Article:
Sidra Medicine has introduced many cutting-edge surgical techniques to Qatar, taking a multi-disciplinary approach to care including the treatment of children affected by conditions such as Apert syndrome.
A joint collaboration between the Plastic and Craniofacial Surgery and Neurosurgery Divisions, the team have conducted operations in which large portions of the skull bon have been cut, re-configured and sometimes “stretched” into new shapes and positions. Many of these complex transformations require several surgical stages undertaken over a number of years in order to account for changes related to ongoing growth of the child.
Children with Apert syndrome and who have skull deformities, require the expertise of Neurosurgeons during surgery, who play a major role in removing parts of the skull safely while protecting the child’s brain and minimizing blood loss. This then allows the craniofacial surgeons to remodel the child’s head safely. Both specialties work as a team in the operating room.
Division Chief of Plastic and Craniofacial Surgery at Sidra Medicine Dr. Mitch Stotland said: “At Sidra Medicine we are one of the few pediatric hospitals in the Middle East that is able to offer truly ground-breaking surgical interventions for rare and complex syndromes.
“While the majority of the Plastic Surgery performed at Sidra Medicine for cleft lip/palate, microtia, facial palsy, craniofacial microsomia, hand deformities, facial trauma, etc. is undertaken independently, all cranial reconstructions are appropriately performed in a specialized center with expert Pediatric Neurosurgery collaboration. We work hand-in-hand in this particular area with neurosurgeons.”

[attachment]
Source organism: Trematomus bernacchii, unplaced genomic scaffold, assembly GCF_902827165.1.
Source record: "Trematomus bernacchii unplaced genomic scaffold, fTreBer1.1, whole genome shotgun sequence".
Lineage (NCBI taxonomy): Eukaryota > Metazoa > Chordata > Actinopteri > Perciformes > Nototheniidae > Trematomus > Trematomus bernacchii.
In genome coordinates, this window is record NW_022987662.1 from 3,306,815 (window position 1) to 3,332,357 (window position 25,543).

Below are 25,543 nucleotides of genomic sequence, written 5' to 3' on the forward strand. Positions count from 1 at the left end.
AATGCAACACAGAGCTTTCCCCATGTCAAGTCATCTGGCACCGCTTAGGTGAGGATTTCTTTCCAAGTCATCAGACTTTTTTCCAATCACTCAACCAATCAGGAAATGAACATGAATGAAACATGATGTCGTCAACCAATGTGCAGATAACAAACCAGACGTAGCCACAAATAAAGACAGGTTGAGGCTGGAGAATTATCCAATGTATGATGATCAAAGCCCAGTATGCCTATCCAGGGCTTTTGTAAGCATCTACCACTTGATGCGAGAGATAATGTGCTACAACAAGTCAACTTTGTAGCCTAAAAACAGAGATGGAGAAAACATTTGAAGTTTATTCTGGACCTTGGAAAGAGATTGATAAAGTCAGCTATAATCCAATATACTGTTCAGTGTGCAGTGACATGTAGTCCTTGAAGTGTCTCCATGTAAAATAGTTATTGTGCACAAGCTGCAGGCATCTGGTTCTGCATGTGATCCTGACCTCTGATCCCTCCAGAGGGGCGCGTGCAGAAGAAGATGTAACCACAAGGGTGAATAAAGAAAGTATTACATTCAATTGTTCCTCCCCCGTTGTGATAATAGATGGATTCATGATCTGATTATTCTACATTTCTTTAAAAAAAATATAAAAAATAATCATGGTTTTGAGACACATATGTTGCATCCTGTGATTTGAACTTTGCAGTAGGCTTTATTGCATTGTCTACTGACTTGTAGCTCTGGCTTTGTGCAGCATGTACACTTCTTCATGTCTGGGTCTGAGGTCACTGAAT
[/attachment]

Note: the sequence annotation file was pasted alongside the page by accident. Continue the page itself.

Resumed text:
Dr. Khalid Al Kharazi, Senior Attending Physician, Pediatric Neurosurgeon at Sidra Medicine said: “The Neurosurgery aspect when it comes to treating children with Apert Syndrome is to allow space for their brains to grow. Our role is to prevent problems developing problems like pressure inside the head.
“Also, the risk of leaving a skull that is prematurely fused, can result in brain damage. This can also restrict developmental progress and may lead to blindness.
“Our multidisciplinary approach to care means that Sidra Medicine is well equipped to pull in the expertise of different surgeons and healthcare specialists throughout a patient’s journey of care with us,” he added.
Apert syndrome is a rare craniofacial condition, occurring in approximately 1 in 65,000 live births worldwide. It is known to be associated with a distinct genetic mutation. There are no currently understood precipitating factors that lead to this mutation, and it most commonly occurs sporadically (meaning it typically does not appear to be passed on in a hereditary fashion from a parent).
Apert syndrome includes characteristic malformations of the patient’s skull, face, hands, and feet, as well as variable deformities in other anatomic areas. T he distinguishing skull irregularity results in a head with dimensions that are reduced from front-to-back, excessive from side-to-side and top-to-bottom, and with eye sockets and an upper jaw bone that appears “pushed back”. This pattern of deformity is caused by premature fusion/closure of the skull bones prior to birth (referred to as “craniosynostosis”). (QNA)